Shooting With Our Sights on the Facts

March 14, 2013



No background checks on gun owners?  No permits?  Are these people crazy?!  I am not in love with guns.  I don’t relish the idea of anyone having them, and yet, I have many gun toting friends and family members.  The gun control debate is raging, and most people are passionate in their views.  I admit to ignorance.  I don’t know all the facts, but I try to read both sides and understand.  I even went to a shooting range to shoot a pistol and find out what the allure is.  It is fun, blasting a paper target to smithereens.  I would not feel that way shooting something animate, however.  I say a prayer of regret for the mosquitoes I am forced to smoosh, and I bring spiders outside to let them go rather than kill them.  (I do step on cockroaches, but I get no pleasure from it.)


I support 2nd Amendment rights, and yet I worry that the zealots who even go so far as to suggest permits are unnecessary are a bit extreme.  Fortunately, I am the lucky aunt of a wonderful law enforcement officer of ten years in Arizona.  She is a brilliant young lady, who wanted to be in law enforcement her whole life.  She followed her dream, graduated first in her class, and is rising through the ranks in the department where she works.  I thought a good place to start in understanding the gun debate would be talking with someone who lives with the consequences of gun laws every day.


Arizona is a no-permit state.  My niece, Renee was happy to chat with me about what she sees as the salient issues in the gun debate.  The opinions she expressed are her own, and do not necessarily reflect official philosophy of the department she works for.  I felt it best to leave that department unnamed, in case Government officials decide Renee’s message concerns them, and they send some unarmed drones her way…


Arizona doesn’t require permits to carry a gun or to carry a  concealed weapon, but when purchasing guns from a vendor, background checks are still required.  Person to person sales are allowed without a background requirement, due to an inability of the average citizen to run thorough background checks.  Currently, Tucson just enacted a city ordinance prohibiting person to person sales on city property.  The ordinance is an effort to stop gun shows where private vendors sell without background checks being conducted.  As a result, there is currently a small movement of people trying to encourage more regulatory legislation outside the city limits as well.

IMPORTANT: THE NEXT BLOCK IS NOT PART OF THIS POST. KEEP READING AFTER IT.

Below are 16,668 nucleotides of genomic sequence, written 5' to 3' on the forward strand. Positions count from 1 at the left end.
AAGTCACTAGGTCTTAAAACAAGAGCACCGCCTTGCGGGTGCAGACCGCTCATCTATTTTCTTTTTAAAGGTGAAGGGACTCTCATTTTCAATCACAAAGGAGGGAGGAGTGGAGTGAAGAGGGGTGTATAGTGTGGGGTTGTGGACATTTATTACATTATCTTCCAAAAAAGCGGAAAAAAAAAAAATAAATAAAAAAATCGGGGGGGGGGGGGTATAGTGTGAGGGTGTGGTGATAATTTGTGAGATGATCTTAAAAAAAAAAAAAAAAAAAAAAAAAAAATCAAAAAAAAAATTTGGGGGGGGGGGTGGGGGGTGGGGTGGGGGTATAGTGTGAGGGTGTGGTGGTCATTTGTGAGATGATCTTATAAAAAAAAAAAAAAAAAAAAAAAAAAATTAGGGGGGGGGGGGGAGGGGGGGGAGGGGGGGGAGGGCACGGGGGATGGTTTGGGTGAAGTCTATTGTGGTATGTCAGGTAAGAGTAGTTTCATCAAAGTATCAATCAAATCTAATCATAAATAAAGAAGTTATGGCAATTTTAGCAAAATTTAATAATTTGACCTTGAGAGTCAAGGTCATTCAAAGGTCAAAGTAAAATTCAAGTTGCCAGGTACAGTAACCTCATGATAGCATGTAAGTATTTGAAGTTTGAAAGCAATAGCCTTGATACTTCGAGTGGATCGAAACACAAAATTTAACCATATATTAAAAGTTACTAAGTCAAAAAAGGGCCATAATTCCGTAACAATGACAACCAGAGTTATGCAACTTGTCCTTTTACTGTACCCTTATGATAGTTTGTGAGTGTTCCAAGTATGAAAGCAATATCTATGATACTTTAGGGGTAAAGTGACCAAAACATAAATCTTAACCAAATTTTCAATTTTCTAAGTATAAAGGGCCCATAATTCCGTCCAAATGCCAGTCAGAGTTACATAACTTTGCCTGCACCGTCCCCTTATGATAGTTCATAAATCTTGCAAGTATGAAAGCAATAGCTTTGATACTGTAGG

Renee states, “As far as my opinion on a permit to carry a weapon…  I am ok with no permits required for people who are carrying visibly.  If I can see the weapon, I am less concerned about its existence.  Ever since it came out, I have had a problem with the legislation that allowed people to carry concealed without a permit.  I think it is very dangerous for everyone, especially police officers who have contact with bad people, and we have that much more to worry about.  There are some built in protections that help provide some level of accountability.  I don’t think it’s stiff enough but it’s better than nothing.  The most important provisions are that without a conceal and carry permit you can’t take the weapon into any establishment that prohibits it (by posted signs) nor any of the establishments that fit a category of not ever allowing weapons, such as schools.  Also, if you are carrying concealed and you have police contact,  you are required to immediately identify that you have the weapon.  If you don’t, we can confiscate it and criminally charge you for weapons misconduct.  It isn’t a serious enough offense however, to make you a permanent prohibited possessor.  So while it allows an avenue for us to take law enforcement action, it doesn’t have a particularly stiff penalty.  If you have a conceal and carry permit (you can still get them) you are afforded more allowances on where you can carry then people who don’t.  You also can carry in other states since there are reciprocal agreements across several states.”